Friday, October 21, 2011

Tax the rich?

The top 10% of Canadian income earners pay %0% of all income tax. The "rich"already pay. They are also pretty mobile. Mr Topp represents a clear choice for working Canadians. High taxes are bad for the economy and bad for Canada.

OTTAWA - Brian Topp is boldly going where most Canadian politicians fear to tread: promising to make the wealthy pay more in taxes.
The perceived frontrunner in the NDP leadership race wants his party to make higher income taxes for high-income earners a key plank in its next election campaign platform.
He told The Canadian Press he intends to unveil a detailed proposal in the weeks to come.
"I will be talking about income taxes and I think it's time for our party to step up to that plate and to be pretty clear about that because then we'll have a mandate to act if we're elected," Topp said in a wide-ranging interview.

He also called for a hike in corporate taxes and did not rule out a sales tax increase "at some point," once the fragile economy is on surer footing.
Calling for higher corporate taxes is a staple of NDP election platforms and is relatively safe ground politically. Even the Liberals, during last spring's federal campaign, promised to roll back a 1.5-percentage point reduction in the corporate tax rate, which took effect last Jan. 1, and to defer another 1.5-point reduction planned for next year.
But it's been decades since any Canadian politician dared talk about raising income taxes. Indeed, since the 1990s, taxes have been steadily reduced and parties have competed for the title of biggest tax slasher.


A good response from HM Minister of Finance.

8 comments:

vanillaman said...

Taxing the rich is a good idea. Like having a U.S style death tax that taxes all property over 5 million by 35%. Of course in the U.S there are so many lousy deductions that people pay little to nothing in death tax. In Canada if we had a chill death tax that barely even effected the top 2% of Canadian earners we could bring in 3 billion to slash the deficit. And it doesn't even harm are economy

Roy Eappen said...

Wealth has already been taxed. It is unfair to tax it again. Wealthy people are mobile and would leave.
The top 10% already pay 50% of all income tax.

Anonymous said...

I am not an expert but it does seem to me that if the government starts increasing income taxes on the wealthy they will move on to other places on the globe. And the corporations will leave for brighter prospects. Wasn't Canada just listed as the #1 country to do business by Forbes? So is Mr. Topps truly looking at Canada's best interest or does he have a global agenda with his socialist world connections as outlined in the NDP manifesto?

maryT said...

Vanillaman, please explain how this would work. Ever heard of the alternative minimum tax that applies to lots of Canadian taxpayers.
Are you suggesting an inheritance tax, or just a death tax, to be assessed when one dies.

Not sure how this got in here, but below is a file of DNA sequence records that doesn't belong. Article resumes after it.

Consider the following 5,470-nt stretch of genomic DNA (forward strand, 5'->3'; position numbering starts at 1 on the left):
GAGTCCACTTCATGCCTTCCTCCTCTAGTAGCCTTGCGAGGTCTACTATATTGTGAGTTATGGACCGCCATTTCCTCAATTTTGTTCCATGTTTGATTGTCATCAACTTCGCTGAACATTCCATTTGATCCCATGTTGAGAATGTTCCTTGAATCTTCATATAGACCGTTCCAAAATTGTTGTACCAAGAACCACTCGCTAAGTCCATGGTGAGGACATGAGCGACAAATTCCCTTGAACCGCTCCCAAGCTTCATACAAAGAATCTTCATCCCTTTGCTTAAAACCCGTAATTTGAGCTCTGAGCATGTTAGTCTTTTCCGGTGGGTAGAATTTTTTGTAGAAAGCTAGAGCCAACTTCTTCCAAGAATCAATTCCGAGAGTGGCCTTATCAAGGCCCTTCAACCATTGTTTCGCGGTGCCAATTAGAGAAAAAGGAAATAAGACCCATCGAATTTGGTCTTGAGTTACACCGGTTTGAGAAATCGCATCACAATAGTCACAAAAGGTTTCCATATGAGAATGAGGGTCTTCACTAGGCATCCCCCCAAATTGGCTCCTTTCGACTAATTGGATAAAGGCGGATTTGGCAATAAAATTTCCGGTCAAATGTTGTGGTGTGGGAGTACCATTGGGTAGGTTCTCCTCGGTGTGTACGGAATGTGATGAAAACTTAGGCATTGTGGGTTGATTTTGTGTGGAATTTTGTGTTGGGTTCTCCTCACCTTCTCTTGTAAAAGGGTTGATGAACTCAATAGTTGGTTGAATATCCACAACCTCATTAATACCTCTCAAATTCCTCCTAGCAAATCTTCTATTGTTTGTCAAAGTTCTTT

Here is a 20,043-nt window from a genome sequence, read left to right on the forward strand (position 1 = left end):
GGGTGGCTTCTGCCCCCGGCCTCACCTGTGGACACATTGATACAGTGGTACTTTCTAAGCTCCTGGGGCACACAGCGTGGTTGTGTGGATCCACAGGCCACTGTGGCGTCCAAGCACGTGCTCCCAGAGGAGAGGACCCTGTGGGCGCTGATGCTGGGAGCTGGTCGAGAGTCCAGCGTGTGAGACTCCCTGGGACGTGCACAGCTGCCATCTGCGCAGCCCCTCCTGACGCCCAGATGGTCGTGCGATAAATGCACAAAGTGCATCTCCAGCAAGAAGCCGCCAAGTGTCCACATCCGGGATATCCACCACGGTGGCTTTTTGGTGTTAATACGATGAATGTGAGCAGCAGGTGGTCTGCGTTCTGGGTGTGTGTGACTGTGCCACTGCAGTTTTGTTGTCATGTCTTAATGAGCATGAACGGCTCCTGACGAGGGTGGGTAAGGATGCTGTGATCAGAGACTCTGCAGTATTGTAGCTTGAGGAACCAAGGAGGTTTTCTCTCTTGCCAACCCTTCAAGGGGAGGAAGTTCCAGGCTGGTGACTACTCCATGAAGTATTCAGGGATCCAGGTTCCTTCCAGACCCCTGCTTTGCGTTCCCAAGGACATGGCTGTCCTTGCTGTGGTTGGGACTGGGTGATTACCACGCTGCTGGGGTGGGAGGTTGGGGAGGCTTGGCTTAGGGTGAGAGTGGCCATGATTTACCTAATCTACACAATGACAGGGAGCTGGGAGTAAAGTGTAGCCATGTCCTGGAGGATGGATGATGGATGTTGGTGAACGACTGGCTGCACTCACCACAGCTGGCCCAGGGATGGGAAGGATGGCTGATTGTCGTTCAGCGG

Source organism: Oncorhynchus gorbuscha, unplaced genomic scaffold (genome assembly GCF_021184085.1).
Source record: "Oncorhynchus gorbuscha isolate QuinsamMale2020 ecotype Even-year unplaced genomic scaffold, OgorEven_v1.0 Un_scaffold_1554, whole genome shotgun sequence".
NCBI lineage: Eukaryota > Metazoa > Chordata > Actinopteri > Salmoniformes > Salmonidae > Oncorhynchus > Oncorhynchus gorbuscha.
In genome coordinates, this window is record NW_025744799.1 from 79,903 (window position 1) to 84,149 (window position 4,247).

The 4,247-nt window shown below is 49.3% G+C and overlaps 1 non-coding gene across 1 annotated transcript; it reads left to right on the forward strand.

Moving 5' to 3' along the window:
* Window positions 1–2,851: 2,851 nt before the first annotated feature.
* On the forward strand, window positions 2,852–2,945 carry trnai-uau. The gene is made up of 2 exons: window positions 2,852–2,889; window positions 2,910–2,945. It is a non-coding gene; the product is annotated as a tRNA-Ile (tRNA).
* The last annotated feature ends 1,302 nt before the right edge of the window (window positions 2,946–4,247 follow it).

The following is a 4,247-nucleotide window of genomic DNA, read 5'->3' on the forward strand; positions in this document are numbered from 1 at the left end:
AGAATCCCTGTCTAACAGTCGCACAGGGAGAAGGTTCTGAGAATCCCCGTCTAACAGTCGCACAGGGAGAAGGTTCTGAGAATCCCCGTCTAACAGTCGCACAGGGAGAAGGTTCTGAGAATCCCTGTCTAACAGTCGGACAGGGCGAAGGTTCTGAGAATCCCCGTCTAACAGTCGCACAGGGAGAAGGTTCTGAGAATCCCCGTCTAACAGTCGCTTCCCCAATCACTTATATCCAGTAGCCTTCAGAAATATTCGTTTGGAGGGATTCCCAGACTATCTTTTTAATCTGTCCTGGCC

The tax man does get lots of money when someone dies, via lawyers and accountants, probate fees and funeral expenses.

candice said...

I don’t think increase income tax is the same thing with taxing the wealthy. Tax on capital income has greater impact on the rich than the income tax. But the rich people are paying less than what they should is true. So tax the rich are a good idea but the question how should we tax them. For example, tax the investment income.

maryT said...

Investment income is taxed, and if the investor has a lot of deductions, the alternative minimum tax kicks in,which is an amount you would have paid with the deductions. It is more complicated than that, but they are taxed.
Investment income covers a lot of different kinds of income, including rental income. Those T5, T3s, and other slips are investment income. Careful what you wish for.
I think paying 29

Investment income is taxed, and a lot of taxpayers have said investment income. I think paying 29% on taxable income over 127,021.00 plus 26,880.00 on taxable income up to that amount is more than enough.
Those T5s and T3s are investment income. So is rental income investment income. Careful what you wish for.
I think a lot of people have no idea of the income that is taxed. There is total income on line 150 of the T1 general, and it is that figure that most programs are based on, gst refunds, child tax credits, OAS, GIS.
The money put into tax free savings accounts is taxed before contributions.
Nicole is yaking about seniors putting maximum money into those accounts and still qualifying for the GIS, but I think she is
wrong. I will check it out.

maryT said...

For some reason my last comment got lost and I started over, but it all come out in the post. Sorry.
As mentioned, all benefits are based on the total of line 150, added to your spouses total on line 150.
5000.00/yr is the max you can put into a tfsa.

maryT said...

Found it at the govt site. Nicole is wrong.
You can withdraw money from the TFSA at any time, for any reason, with no tax consequences, and without affecting your eligibility for federal income-tested benefits and credits.

Your Old Age Security (OAS) benefits, Guaranteed Income Supplement (GIS) or Employment Insurance (EI) benefits will not be reduced as a result of the income earned in, or the amounts withdrawn from, your TFSA.

The income earned in the account or amounts withdrawn from a TFSA will also not affect your eligibility for federal credits, such as the Canada Child Tax Benefit (CCTB), the working income tax benefit (WITB), the goods and services tax/harmonized sales tax credit, or the age amount.

Or your OAS or GIS

Any amt withdrawn does not even show up on your tax return.

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